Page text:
Field measurements on 18 February 2016 at the eastern sector of the Main Crater Lake yielded a slight decrease in water temperature from 30.8°C to 30.6°C, a decrease in water level from 0.53 meter to 0.47 meter, and slight increase in acidity from pH 2.76 to 2.70. Ground deformation measurements through precise leveling surveys from November 3 to 16, 2015 indicated very slight deflation of the edifice compared to September-October survey. However, ground deformation from continuous GPS data as of Jan 27, 2016 indicated an inflationary trend since July 2014. Carbon dioxide (CO2) emission at the Main Crater Lake decreased to 1380 tons/day in January 2016 from 1566 tons/day in October 2015.

Alert Level 1

Taal Hazard Maps

Balistic Hazard Map Water Hazard Map Surge Hazard Map

Please click on above thumbnails to open large maps.

 


Bulusan Volcano

Luzon's southernmost volcano, Bulusan, was constructed along the rim of the 11-km-diameter dacitic-to-rhyolitic Irosin caldera, which was formed about 35,000-40,000 years ago. Bulusan lies at the SE end of the Bicol volcanic arc occupying the peninsula of the same name that forms the elongated SE tip of Luzon.

Crater No. 1, called Blackbird Lake, is 20 m in diameter and 15 m deep. The oval Crater No. 2 is 60 m by 30 m and 15 m deep. Crater No. 3 is about 90 m in diameter and 20 m deep and Crater No. 4, which is near the northeastern, rim opened during the 1981 eruption. There is also a 100-meter fissure measuring 5 to 8 m wide below Crater No. 4.. Many moderate explosive eruptions have been recorded at Bulusan since the mid-19th century.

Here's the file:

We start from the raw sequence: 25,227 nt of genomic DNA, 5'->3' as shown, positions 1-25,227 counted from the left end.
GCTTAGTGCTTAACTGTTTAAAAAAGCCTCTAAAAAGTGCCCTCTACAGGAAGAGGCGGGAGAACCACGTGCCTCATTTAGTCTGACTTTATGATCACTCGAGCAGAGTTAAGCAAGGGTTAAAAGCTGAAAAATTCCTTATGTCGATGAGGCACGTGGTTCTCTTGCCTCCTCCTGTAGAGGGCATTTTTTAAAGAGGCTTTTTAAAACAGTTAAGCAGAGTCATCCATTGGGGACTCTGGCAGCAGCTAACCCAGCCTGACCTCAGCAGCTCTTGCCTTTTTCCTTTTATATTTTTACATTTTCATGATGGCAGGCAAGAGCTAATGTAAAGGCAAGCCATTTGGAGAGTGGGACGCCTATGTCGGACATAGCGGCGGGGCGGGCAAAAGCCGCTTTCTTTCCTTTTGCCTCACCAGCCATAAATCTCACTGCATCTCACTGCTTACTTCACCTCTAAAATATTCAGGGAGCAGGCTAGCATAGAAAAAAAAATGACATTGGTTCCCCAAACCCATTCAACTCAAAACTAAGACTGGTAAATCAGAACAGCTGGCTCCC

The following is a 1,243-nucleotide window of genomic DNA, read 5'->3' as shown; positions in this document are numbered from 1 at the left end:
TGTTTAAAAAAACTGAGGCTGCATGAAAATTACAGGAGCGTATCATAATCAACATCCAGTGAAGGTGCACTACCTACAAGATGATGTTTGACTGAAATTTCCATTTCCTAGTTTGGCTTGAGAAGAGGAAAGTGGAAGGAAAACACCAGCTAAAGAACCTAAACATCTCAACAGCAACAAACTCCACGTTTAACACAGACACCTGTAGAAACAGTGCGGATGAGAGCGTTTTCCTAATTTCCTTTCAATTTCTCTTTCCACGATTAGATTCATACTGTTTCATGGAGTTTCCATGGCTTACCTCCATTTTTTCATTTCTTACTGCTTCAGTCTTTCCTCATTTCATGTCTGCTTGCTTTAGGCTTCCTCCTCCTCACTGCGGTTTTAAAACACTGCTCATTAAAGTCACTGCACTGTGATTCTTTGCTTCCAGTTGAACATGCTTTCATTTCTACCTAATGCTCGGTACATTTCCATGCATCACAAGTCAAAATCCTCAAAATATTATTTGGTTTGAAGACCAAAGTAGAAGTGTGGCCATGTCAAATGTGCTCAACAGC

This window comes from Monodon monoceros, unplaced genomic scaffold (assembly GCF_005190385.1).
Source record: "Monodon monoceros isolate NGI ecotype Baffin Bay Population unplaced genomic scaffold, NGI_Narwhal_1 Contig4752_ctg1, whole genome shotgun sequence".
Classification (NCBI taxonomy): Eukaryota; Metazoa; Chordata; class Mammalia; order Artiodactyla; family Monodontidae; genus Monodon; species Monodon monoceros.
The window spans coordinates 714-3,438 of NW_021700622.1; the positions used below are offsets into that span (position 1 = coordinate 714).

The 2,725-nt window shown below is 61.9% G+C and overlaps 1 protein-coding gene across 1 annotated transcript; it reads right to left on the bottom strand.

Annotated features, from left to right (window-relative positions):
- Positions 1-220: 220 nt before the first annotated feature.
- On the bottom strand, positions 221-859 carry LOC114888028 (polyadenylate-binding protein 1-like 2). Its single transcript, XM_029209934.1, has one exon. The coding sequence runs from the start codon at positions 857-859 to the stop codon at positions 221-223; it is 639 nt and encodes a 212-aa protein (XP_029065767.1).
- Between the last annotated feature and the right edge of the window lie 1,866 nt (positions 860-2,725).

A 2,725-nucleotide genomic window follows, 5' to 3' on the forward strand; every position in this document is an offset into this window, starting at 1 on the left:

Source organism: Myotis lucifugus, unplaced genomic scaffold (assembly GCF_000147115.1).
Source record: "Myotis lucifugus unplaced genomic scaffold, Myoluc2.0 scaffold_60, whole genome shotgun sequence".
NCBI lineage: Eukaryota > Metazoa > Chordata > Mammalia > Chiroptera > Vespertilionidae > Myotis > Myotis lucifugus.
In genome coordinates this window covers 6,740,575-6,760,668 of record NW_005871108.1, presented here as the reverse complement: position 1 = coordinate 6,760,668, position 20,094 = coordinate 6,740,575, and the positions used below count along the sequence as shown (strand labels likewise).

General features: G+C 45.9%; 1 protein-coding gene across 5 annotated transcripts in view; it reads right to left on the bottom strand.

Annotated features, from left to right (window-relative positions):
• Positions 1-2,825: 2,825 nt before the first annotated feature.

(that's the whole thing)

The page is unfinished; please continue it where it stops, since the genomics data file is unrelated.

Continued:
Bulusan Volcano’s seismic monitoring network recorded eight (8) volcanic earthquakes during the past 24 hours. Weak emission of white steam plumes that crept downslope towards southwest was observed. Precise leveling survey results from December 2-7, 2015 indicated slight inflationary changes of the volcano’s edifice relative to September 2015, consistent with ground deformation measurements from continuous GPS data since August 2015.

Alert Level 1

Bulusan Hazard Maps

Lava Hazard Map Pyroclastic Hazard Map

Please click on above thumbnails to open large maps.

 


Kanlaon Volcano

Kanlaon volcano (also spelled Canlaon or Canla-on), the most active of the central Philippines, forms the highest point on the island of Negros. The massive 2435-m-high andesitic stratovolcano is dotted with fissure-controlled pyroclastic cones and craters, many of which are filled by lakes. The largest debris avalanche known in the Philippines traveled 33 km to the SW from Kanlaon. The summit of Kanlaon contains a 2-km-wide, elongated northern caldera with a crater lake and a smaller, but higher, historically active vent, Lugud crater, to the south. Historical eruptions from Kanlaon, recorded since 1866, have typically consisted of phreatic explosions of small-to-moderate size that produce minor ashfalls near the volcano.